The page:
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  • CHARLES SPURGEON'S WRITINGS -
    ON RAISING QUESTIONS.


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    In these days, a simple, childlike faith is very rare; but the usual thing is to believe nothing, and question everything. Doubts are as plentiful as blackberries, and all hands and lips are stained with them. To me it seems very strange that men should hunt up difficulties as to their own salvation.

    If I were doomed to die, and I had a hint of mercy, I am sure I should not set my wits to work to find out reasons why I should not be pardoned. I could leave my enemies to do that: I should be on the look-out in a very different direction. If I were drowning, I should sooner catch at a straw than push a life-belt away from me. To reason against one’s own life is a sort of constructive suicide of which only a drunken man would be guilty.

    To argue against your only hope is like a foolish man sitting on a bough, and chopping it away so as to let himself down. Who but an idiot would do that? Yet many appear to be special pleaders for their own ruin. They hunt the Bible through for threatening texts; and when they have done with that, they turn to reason, and philosophy, and skepticism, in order to shut the door in their own faces. Surely this is poor employment for a sensible man.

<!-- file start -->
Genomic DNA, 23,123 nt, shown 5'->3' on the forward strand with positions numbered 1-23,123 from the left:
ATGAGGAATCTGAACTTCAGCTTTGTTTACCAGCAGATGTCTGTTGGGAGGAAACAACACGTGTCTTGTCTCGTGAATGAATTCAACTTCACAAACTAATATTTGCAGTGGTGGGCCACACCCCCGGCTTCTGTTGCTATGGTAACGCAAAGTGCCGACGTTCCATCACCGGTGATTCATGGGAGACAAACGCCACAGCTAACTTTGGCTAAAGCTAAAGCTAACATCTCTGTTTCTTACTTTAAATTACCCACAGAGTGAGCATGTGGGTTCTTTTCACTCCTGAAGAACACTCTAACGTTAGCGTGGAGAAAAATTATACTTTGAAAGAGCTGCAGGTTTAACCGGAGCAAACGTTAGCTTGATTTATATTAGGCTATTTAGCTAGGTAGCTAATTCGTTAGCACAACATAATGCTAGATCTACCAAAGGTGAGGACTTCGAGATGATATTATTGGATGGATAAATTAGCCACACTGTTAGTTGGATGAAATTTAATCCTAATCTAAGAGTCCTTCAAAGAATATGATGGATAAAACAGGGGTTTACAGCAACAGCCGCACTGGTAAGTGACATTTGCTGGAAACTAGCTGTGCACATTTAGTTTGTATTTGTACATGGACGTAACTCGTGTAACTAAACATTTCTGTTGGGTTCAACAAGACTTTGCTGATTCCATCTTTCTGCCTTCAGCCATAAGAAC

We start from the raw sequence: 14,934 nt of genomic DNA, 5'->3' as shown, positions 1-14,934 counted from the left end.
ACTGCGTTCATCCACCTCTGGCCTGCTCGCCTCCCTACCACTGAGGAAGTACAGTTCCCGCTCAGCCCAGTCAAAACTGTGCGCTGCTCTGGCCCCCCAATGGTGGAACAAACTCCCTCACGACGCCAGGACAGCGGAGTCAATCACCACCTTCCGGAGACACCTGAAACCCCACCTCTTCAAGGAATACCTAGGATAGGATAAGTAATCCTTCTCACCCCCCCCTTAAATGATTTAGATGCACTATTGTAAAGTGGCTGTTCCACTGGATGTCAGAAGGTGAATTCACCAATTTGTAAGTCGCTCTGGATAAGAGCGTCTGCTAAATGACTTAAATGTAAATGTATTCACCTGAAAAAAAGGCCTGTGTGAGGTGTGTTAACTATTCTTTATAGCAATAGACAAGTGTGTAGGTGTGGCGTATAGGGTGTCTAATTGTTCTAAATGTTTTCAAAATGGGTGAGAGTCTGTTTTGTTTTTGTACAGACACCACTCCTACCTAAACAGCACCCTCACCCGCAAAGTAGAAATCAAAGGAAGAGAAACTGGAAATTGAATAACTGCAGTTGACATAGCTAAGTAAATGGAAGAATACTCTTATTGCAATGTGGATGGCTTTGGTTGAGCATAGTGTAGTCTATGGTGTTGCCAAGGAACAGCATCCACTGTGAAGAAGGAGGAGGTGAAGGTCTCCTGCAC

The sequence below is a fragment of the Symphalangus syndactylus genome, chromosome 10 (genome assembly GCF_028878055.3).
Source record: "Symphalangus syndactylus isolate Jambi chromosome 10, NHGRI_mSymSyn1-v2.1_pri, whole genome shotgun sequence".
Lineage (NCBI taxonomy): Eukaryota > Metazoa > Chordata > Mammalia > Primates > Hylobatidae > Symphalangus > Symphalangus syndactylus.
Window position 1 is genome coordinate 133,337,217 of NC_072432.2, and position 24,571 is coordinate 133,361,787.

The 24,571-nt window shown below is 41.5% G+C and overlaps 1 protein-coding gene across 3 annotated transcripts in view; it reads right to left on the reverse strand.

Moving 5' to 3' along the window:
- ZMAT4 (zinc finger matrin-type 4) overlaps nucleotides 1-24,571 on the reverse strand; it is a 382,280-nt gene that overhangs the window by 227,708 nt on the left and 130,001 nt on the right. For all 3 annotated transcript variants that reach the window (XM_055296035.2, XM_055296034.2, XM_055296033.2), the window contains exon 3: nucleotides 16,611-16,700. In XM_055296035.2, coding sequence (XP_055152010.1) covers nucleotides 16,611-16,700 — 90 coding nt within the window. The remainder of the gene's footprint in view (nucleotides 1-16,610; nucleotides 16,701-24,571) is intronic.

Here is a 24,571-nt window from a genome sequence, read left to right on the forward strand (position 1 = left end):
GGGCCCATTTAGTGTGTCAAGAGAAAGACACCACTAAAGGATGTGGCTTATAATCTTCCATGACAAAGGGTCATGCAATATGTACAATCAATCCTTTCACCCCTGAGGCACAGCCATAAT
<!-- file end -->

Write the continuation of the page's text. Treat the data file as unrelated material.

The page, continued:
Many nowadays who cannot quite get away from religious thought, are able to stave off the inconvenient pressure of conscience by quibbling over the great truths of revelation. Great mysteries are in the Book of God of necessity; for how can the infinite God so speak that all his thoughts can be grasped by finite man? But it is the height of folly to get discussing these deep things, and to leave plain, soul-saying truths in abeyance. It reminds one of the two philosophers who debated about food, and went away empty from the table, while the common countryman in the corner asked no question, but used his knife and fork with. great diligence, and went on his way rejoicing. Thousands are now happy in the Lord through receiving the gospel like little children; while others, who can always see difficulties, or invent them, are as far off as ever from any comfortable hope of salvation. I know many very decent people who seem to have resolved never to come to Christ till they can understand how the doctrine of election is consistent with the free invitations of the gospel. I might just as well determine never to eat a morsel of bread till it has been explained to me how it is that God keeps me alive, and yet I must eat to live. The fact is, that we most of us know quite enough already, and the real want with us is not light in the head, but truth in the heart; not help over difficulties, but grace to make us hate sin and seek reconciliation.

    Here let me add a warning against tampering with the Word of God. No habit can be more ruinous to the soul. It is cool, contemptuous impertinence to sit down and correct your Maker, and it tends to make the heart harder than the nether millstone. We remember one who used a penknife on his Bible, and it was not long before he had given up all his former beliefs. The spirit of reverence is healthy, but the impertinence of criticizing the inspired Word is destructive of all proper feeling towards God.